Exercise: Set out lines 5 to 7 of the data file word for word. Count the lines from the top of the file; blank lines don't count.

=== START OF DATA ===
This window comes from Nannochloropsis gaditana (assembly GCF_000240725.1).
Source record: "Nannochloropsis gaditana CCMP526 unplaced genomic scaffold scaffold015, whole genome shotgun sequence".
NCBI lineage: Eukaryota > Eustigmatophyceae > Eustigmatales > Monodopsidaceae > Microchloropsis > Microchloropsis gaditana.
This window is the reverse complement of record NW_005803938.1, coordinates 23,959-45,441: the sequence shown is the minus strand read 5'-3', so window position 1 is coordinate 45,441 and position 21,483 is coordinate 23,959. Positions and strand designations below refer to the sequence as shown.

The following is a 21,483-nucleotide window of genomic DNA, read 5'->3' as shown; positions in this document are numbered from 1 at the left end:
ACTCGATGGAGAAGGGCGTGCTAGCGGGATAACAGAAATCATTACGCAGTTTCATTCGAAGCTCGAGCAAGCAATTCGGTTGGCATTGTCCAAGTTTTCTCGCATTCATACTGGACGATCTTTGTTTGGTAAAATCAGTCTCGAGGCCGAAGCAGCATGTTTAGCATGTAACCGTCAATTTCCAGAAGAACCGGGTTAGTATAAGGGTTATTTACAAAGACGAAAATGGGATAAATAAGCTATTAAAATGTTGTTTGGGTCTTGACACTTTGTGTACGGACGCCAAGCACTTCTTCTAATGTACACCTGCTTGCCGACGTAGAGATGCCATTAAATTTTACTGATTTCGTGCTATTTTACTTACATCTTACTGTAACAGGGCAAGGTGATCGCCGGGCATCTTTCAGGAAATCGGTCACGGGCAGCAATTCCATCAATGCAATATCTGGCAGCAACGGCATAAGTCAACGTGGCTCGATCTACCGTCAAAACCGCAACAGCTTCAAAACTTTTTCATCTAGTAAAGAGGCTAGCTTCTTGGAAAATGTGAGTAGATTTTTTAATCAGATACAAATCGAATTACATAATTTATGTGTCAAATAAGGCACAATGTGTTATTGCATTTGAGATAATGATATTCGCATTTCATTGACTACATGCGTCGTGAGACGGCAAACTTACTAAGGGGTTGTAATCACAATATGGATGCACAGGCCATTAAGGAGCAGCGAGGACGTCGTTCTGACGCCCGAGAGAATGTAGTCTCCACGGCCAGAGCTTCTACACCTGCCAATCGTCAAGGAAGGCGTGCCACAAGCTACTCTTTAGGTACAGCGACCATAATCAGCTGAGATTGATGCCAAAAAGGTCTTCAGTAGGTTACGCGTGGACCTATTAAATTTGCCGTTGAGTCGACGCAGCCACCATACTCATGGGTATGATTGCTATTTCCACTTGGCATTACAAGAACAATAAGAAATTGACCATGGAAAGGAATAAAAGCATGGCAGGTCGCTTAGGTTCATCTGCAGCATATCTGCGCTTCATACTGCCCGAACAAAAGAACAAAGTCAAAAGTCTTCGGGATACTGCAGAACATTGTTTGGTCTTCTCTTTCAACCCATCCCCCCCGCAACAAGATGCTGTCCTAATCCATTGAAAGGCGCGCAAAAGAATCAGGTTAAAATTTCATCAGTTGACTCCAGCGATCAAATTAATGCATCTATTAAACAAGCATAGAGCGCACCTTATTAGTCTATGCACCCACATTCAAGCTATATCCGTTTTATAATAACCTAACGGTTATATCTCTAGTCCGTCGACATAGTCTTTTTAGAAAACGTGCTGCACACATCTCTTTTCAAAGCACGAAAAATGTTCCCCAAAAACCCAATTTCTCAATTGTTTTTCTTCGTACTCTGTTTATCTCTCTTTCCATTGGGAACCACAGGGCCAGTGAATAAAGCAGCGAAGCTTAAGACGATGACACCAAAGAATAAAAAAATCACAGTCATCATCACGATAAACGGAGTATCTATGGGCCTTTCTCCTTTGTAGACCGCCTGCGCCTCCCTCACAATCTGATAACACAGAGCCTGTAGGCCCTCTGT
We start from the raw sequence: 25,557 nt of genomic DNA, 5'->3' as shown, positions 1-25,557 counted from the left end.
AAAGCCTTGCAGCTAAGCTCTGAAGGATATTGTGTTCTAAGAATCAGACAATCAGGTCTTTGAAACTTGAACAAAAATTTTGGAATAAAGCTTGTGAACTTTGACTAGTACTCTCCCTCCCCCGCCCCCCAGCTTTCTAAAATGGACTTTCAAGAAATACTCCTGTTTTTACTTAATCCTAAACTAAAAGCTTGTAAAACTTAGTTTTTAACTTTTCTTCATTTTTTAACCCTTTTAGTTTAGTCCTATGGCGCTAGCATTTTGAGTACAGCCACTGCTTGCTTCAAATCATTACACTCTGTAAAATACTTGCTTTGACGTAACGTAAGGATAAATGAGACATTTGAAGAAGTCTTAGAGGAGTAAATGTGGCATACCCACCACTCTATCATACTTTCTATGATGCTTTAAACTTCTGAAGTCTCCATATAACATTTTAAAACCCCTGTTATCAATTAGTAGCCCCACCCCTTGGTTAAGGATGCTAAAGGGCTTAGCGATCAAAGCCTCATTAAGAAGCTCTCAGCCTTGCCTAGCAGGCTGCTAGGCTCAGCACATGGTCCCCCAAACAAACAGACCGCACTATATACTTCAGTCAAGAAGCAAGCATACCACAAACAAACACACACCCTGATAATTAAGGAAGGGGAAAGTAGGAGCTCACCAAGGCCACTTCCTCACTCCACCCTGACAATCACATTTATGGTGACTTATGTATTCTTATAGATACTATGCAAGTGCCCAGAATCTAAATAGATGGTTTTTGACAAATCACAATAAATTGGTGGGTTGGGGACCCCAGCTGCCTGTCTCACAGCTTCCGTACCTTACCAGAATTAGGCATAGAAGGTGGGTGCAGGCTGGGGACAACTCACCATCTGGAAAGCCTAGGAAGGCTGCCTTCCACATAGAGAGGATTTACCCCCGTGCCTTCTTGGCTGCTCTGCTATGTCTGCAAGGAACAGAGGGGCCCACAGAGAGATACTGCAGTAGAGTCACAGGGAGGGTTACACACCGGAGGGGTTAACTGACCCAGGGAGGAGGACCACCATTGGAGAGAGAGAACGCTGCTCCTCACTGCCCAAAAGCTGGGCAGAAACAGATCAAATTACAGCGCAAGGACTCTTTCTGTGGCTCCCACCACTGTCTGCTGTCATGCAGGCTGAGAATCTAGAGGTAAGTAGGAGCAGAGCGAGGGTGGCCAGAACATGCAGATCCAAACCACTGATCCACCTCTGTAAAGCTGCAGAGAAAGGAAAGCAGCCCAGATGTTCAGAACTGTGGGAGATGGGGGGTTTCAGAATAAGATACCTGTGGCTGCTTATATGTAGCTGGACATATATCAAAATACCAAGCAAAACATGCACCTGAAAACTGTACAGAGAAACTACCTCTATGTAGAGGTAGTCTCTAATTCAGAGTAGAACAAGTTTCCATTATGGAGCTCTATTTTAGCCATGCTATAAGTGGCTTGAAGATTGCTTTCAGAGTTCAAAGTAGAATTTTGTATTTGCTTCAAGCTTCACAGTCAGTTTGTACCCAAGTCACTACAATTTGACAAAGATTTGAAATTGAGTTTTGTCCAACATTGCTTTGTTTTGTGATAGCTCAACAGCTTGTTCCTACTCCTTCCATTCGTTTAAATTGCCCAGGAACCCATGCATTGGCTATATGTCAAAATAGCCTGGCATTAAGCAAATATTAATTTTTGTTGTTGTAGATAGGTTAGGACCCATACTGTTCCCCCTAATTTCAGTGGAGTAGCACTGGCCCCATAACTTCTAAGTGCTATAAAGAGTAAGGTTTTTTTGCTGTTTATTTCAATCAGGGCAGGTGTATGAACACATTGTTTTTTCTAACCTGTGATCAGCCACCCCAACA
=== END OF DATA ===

The following is a 21,483-nucleotide window of genomic DNA, read 5'->3' as shown; positions in this document are numbered from 1 at the left end:
ACTCGATGGAGAAGGGCGTGCTAGCGGGATAACAGAAATCATTACGCAGTTTCATTCGAAGCTCGAGCAAGCAATTCGGTTGGCATTGTCCAAGTTTTCTCGCATTCATACTGGACGATCTTTGTTTGGTAAAATCAGTCTCGAGGCCGAAGCAGCATGTTTAGCATGTAACCGTCAATTTCCAGAAGAACCGGGTTAGTATAAGGGTTATTTACAAAGACGAAAATGGGATAAATAAGCTATTAAAATGTTGTTTGGGTCTTGACACTTTGTGTACGGACGCCAAGCACTTCTTCTAATGTACACCTGCTTGCCGACGTAGAGATGCCATTAAATTTTACTGATTTCGTGCTATTTTACTTACATCTTACTGTAACAGGGCAAGGTGATCGCCGGGCATCTTTCAGGAAATCGGTCACGGGCAGCAATTCCATCAATGCAATATCTGGCAGCAACGGCATAAGTCAACGTGGCTCGATCTACCGTCAAAACCGCAACAGCTTCAAAACTTTTTCATCTAGTAAAGAGGCTAGCTTCTTGGAAAATGTGAGTAGATTTTTTAATCAGATACAAATCGAATTACATAATTTATGTGTCAAATAAGGCACAATGTGTTATTGCATTTGAGATAATGATATTCGCATTTCATTGACTACATGCGTCGTGAGACGGCAAACTTACTAAGGGGTTGTAATCACAATATGGATGCACAGGCCATTAAGGAGCAGCGAGGACGTCGTTCTGACGCCCGAGAGAATGTAGTCTCCACGGCCAGAGCTTCTACACCTGCCAATCGTCAAGGAAGGCGTGCCACAAGCTACTCTTTAGGTACAGCGACCATAATCAGCTGAGATTGATGCCAAAAAGGTCTTCAGTAGGTTACGCGTGGACCTATTAAATTTGCCGTTGAGTCGACGCAGCCACCATACTCATGGGTATGATTGCTATTTCCACTTGGCATTACAAGAACAATAAGAAATTGACCATGGAAAGGAATAAAAGCATGGCAGGTCGCTTAGGTTCATCTGCAGCATATCTGCGCTTCATACTGCCCGAACAAAAGAACAAAGTCAAAAGTCTTCGGGATACTGCAGAACATTGTTTGGTCTTCTCTTTCAACCCATCCCCCCCGCAACAAGATGCTGTCCTAATCCATTGAAAGGCGCGCAAAAGAATCAGGTTAAAATTTCATCAGTTGACTCCAGCGATCAAATTAATGCATCTATTAAACAAGCATAGAGCGCACCTTATTAGTCTATGCACCCACATTCAAGCTATATCCGTTTTATAATAACCTAACGGTTATATCTCTAGTCCGTCGACATAGTCTTTTTAGAAAACGTGCTGCACACATCTCTTTTCAAAGCACGAAAAATGTTCCCCAAAAACCCAATTTCTCAATTGTTTTTCTTCGTACTCTGTTTATCTCTCTTTCCATTGGGAACCACAGGGCCAGTGAATAAAGCAGCGAAGCTTAAGACGATGACACCAAAGAATAAAAAAATCACAGTCATCATCACGATAAACGGAGTATCTATGGGCCTTTCTCCTTTGTAGACCGCCTGCGCCTCCCTCACAATCTGATAACACAGAGCCTGTAGGCCCTCTGT
We start from the raw sequence: 25,557 nt of genomic DNA, 5'->3' as shown, positions 1-25,557 counted from the left end.